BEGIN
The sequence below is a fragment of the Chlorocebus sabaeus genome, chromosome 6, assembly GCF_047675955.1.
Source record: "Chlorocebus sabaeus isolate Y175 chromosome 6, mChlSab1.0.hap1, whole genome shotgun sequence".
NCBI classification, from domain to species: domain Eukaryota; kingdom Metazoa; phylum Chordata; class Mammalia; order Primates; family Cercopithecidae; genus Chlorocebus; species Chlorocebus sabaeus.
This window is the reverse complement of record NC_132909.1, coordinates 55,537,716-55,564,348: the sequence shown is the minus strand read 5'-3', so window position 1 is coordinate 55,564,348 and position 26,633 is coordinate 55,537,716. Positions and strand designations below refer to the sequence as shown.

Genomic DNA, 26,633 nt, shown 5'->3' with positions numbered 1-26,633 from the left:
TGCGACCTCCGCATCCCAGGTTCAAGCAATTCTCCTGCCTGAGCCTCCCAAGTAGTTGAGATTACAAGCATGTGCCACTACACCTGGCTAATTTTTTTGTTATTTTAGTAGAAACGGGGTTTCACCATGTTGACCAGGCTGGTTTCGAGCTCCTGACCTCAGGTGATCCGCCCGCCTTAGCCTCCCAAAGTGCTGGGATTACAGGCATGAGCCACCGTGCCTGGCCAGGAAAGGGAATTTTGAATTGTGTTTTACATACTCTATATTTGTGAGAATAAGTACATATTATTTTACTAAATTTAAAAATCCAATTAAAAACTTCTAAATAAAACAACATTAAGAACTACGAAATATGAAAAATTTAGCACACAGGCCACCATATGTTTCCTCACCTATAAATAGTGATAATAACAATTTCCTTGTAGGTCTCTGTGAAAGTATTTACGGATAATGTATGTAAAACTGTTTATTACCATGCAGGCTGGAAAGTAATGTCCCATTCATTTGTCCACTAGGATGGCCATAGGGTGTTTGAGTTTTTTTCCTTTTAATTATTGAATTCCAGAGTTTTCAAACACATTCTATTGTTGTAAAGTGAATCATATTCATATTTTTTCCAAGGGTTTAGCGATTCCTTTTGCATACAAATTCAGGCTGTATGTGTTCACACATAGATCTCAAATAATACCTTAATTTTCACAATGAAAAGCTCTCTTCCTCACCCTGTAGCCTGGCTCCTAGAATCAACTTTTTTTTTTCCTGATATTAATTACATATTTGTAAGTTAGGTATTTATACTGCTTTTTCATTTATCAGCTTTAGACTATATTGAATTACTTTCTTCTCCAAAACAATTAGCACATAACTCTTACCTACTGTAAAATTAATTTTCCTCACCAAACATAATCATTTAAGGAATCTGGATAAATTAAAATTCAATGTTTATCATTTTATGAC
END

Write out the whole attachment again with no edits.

The sequence below is a fragment of the Chlorocebus sabaeus genome, chromosome 6, assembly GCF_047675955.1.
Source record: "Chlorocebus sabaeus isolate Y175 chromosome 6, mChlSab1.0.hap1, whole genome shotgun sequence".
NCBI classification, from domain to species: domain Eukaryota; kingdom Metazoa; phylum Chordata; class Mammalia; order Primates; family Cercopithecidae; genus Chlorocebus; species Chlorocebus sabaeus.
This window is the reverse complement of record NC_132909.1, coordinates 55,537,716-55,564,348: the sequence shown is the minus strand read 5'-3', so window position 1 is coordinate 55,564,348 and position 26,633 is coordinate 55,537,716. Positions and strand designations below refer to the sequence as shown.

Genomic DNA, 26,633 nt, shown 5'->3' with positions numbered 1-26,633 from the left:
TGCGACCTCCGCATCCCAGGTTCAAGCAATTCTCCTGCCTGAGCCTCCCAAGTAGTTGAGATTACAAGCATGTGCCACTACACCTGGCTAATTTTTTTGTTATTTTAGTAGAAACGGGGTTTCACCATGTTGACCAGGCTGGTTTCGAGCTCCTGACCTCAGGTGATCCGCCCGCCTTAGCCTCCCAAAGTGCTGGGATTACAGGCATGAGCCACCGTGCCTGGCCAGGAAAGGGAATTTTGAATTGTGTTTTACATACTCTATATTTGTGAGAATAAGTACATATTATTTTACTAAATTTAAAAATCCAATTAAAAACTTCTAAATAAAACAACATTAAGAACTACGAAATATGAAAAATTTAGCACACAGGCCACCATATGTTTCCTCACCTATAAATAGTGATAATAACAATTTCCTTGTAGGTCTCTGTGAAAGTATTTACGGATAATGTATGTAAAACTGTTTATTACCATGCAGGCTGGAAAGTAATGTCCCATTCATTTGTCCACTAGGATGGCCATAGGGTGTTTGAGTTTTTTTCCTTTTAATTATTGAATTCCAGAGTTTTCAAACACATTCTATTGTTGTAAAGTGAATCATATTCATATTTTTTCCAAGGGTTTAGCGATTCCTTTTGCATACAAATTCAGGCTGTATGTGTTCACACATAGATCTCAAATAATACCTTAATTTTCACAATGAAAAGCTCTCTTCCTCACCCTGTAGCCTGGCTCCTAGAATCAACTTTTTTTTTTCCTGATATTAATTACATATTTGTAAGTTAGGTATTTATACTGCTTTTTCATTTATCAGCTTTAGACTATATTGAATTACTTTCTTCTCCAAAACAATTAGCACATAACTCTTACCTACTGTAAAATTAATTTTCCTCACCAAACATAATCATTTAAGGAATCTGGATAAATTAAAATTCAATGTTTATCATTTTATGAC